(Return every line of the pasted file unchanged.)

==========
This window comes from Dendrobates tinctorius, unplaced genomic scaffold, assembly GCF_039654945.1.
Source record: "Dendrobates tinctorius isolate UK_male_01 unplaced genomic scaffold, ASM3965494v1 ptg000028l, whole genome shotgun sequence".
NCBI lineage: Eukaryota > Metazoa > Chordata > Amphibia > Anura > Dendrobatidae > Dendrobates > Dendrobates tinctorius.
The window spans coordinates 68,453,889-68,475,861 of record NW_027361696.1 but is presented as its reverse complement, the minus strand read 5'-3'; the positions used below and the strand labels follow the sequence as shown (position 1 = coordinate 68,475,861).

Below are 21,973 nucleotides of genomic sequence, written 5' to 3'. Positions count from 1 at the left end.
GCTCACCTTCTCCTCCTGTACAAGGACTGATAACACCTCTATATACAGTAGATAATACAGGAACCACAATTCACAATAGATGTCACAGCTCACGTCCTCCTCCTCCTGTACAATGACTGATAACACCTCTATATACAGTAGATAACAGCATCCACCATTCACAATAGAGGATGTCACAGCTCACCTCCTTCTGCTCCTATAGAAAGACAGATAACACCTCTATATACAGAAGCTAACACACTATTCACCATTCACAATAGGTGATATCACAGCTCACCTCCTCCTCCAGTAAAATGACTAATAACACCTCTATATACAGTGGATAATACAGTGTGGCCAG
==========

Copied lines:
This window comes from Dendrobates tinctorius, unplaced genomic scaffold, assembly GCF_039654945.1.
Source record: "Dendrobates tinctorius isolate UK_male_01 unplaced genomic scaffold, ASM3965494v1 ptg000028l, whole genome shotgun sequence".
NCBI lineage: Eukaryota > Metazoa > Chordata > Amphibia > Anura > Dendrobatidae > Dendrobates > Dendrobates tinctorius.
The window spans coordinates 68,453,889-68,475,861 of record NW_027361696.1 but is presented as its reverse complement, the minus strand read 5'-3'; the positions used below and the strand labels follow the sequence as shown (position 1 = coordinate 68,475,861).

Below are 21,973 nucleotides of genomic sequence, written 5' to 3'. Positions count from 1 at the left end.
GCTCACCTTCTCCTCCTGTACAAGGACTGATAACACCTCTATATACAGTAGATAATACAGGAACCACAATTCACAATAGATGTCACAGCTCACGTCCTCCTCCTCCTGTACAATGACTGATAACACCTCTATATACAGTAGATAACAGCATCCACCATTCACAATAGAGGATGTCACAGCTCACCTCCTTCTGCTCCTATAGAAAGACAGATAACACCTCTATATACAGAAGCTAACACACTATTCACCATTCACAATAGGTGATATCACAGCTCACCTCCTCCTCCAGTAAAATGACTAATAACACCTCTATATACAGTGGATAATACAGTGTGGCCAG